It’s a traditional, worn-out cliché that every young person ends up asking his peers and elders, at some point: So…which came first – the chicken or the egg?
As I was trying to think of a clever and humorous comeback, his Spirit unexpectedly directed me and I stated, It had to be the chicken. God created the chicken, which had the built-in ability to lay eggs, and when the chicken started doing what chickens were created to do, you got an egg. She looked at me a little blankly, clearly caught by surprise. I clarified that she did believe that God created the chicken, not that it had morphed from a lizard or something, and she confirmed that yes, she believed that. Then she added, Well, I think that God created the egg first, and then when it hatched, we got the chicken.
Twelve can be such a contrary age. But I have lived twelve years several times over, and so I persisted: Eggs have to be kept warm so they can hatch; if there’s no chicken, how does the egg get warmed so that the baby chick can mature enough to crack the egg open? That threw her. She thought. And she thought. By the time she started sharing far-fetched suggestions, I knew God was making this a teachable moment and there was a point. So I continued, It has to be the chicken first, because God doesn’t create orphans. If a created egg popped onto the earth and was kept warm by any of those ideas you had, it would have no parents, no one to feed it, or care for it, or to protect it from the cold or predators. It just doesn’t reflect the loving heart of God to create an orphan and abandon it.
The loving heart of God. Pretty profound, to have emerged from a chicken-or-egg conversation.
But then the brain-gears started turning and I thought about how often people do feel that they are abandoned, uncared for, unprotected from the heartless cold of the world and the world’s predators…and the circumstances around them confirm that belief.
Enter “the scheme,” touched upon lightly, last week. “Scheme” is an interesting word. Dictionary.com states its root is from the Latin word “schema” and the definition circa mid-1500’s was simply a ‘diagram of the position of celestial objects.’ The more common and negative connotation of “scheme” evolved nearly 200 years later.
Paul wrote in 2 Corinthians 2:11, “…so that no advantage would be taken of us by Satan, for we are not ignorant of his schemes.”(NASB) In the time frame that “scheme” primarily referred to celestial alignments, the 1599 Geneva Bible offers this translation of the same verse: “lest Satan should circumvent us: for we are not ignorant of his enterprises.” The footnote to “enterprises” reads, “of his mischievous counsel and devilish will.” (1599GB)
I am a bit captured by that phrase, “lest Satan should circumvent us” – and I think the reason I find it so appealing is because it reflects the supposition that we are the force on this earth that must be reckoned with…not vice versa. Think about that for just a minute. We – as His living representatives, ambassadors for Christ – are the ones to be reckoned with, because we have been planted by God as extensions of Himself. It sounds amazingly like walking and living out the prayer, “Your kingdom come, Your will be done, on earth as it is in heaven.” (Matt. 6:10, NASB)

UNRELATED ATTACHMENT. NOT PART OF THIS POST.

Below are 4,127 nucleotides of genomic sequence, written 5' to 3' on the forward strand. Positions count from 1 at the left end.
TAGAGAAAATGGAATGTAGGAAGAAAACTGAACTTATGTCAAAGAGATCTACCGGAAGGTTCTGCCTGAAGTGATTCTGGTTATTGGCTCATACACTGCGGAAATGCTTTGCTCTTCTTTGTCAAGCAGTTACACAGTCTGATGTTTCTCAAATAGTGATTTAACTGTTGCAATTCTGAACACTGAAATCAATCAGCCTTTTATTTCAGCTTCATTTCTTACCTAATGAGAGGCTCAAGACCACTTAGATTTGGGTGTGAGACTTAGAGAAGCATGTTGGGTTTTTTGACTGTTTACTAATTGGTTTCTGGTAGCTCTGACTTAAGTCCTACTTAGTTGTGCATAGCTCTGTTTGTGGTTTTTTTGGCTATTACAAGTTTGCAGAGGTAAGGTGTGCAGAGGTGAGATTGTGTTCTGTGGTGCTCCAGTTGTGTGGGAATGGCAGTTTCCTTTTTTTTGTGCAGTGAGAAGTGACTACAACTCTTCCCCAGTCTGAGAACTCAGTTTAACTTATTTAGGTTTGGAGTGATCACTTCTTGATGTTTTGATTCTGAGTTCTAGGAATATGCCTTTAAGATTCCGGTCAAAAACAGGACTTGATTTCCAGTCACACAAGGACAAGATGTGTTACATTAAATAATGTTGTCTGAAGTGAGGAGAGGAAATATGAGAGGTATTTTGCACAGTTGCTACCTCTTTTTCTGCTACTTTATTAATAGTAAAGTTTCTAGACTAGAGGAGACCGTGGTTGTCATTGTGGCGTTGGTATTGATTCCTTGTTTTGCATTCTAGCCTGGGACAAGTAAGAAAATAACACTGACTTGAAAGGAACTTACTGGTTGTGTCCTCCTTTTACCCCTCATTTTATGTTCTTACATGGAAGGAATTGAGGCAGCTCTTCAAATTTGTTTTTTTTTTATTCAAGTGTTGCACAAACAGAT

Paul clearly describes those who enable “the schemes of the devil” as “rulers…powers…world forces of this darkness…spiritual forces of wickedness in the heavenly places.” (Eph. 6:12, NASB) Yet for all this elaborate description, the entire hierarchy appears to support a single strategy: schemes. Mischievous counsel. Devilish will.
There’s a reason for so much energized tunnel-vision. In the book,Jesus and the Undoing of Adam, C. Baxter Kruger described our vision of “seeing Jesus” as affected by “…ideas and concepts, our categories, assumptions and notions, (which) function together as a pair of glasses, as it were, through which we perceive and make sense of our world.” *
I believe that herein lies a crucial, lockstep connection between our lives and “the schemes of the devil”: the enemy’s hierarchy works diligently to so impact and mold those ideas, concepts, categories and assumptions, creating and implementing “mental baggage” of all kinds, so that he, our adversary, is the optician creating and dispensing the very pair of glasses we put on every morning.
That is a breath-taking thought. At least, it takes my breath away. Whoa. In fact, it’s almost staggering. We wear those lenses when we’re seeking God. We wear them when we’re not. We wear them during our conversations with others, and we count on them in deliberating every decision we make. Kruger states they are glasses “through which we perceive and make sense of our world.”*
Do we really want to wear perceiving-and-sense-making-glasses prescribed by our enemy?
I would think not. It’s the loving heart of God that constantly encourages us to refine our vision through thoroughly embracing Jesus. Kruger points out, “It is not surprising therefore that the New Testament is filled with the constant command to repentance.” With a little dot-connecting, I see this pointing out a deeper meaning in Paul’s writing, “…the kindness of God leads you to repentance…”(Rom. 2:4, NASB, italics added) As we deliberately “repent,” turn away from our thinking and embrace His thinking…the lenses become a little clearer. Each and every time.
His kindness invites us to exchange lenses formed by the enemy for lenses formed by Him, with His loving heart exposed and calling to us. As Jesus wept before Jerusalem, He said, “How often I wanted to gather your children together, the way a hen gathers her chicks under her wings…” (Matt. 23:37, NASB)
The egg would never have come first…. *Jesus and the Undoing of Adam, C. Baxter Kruger,author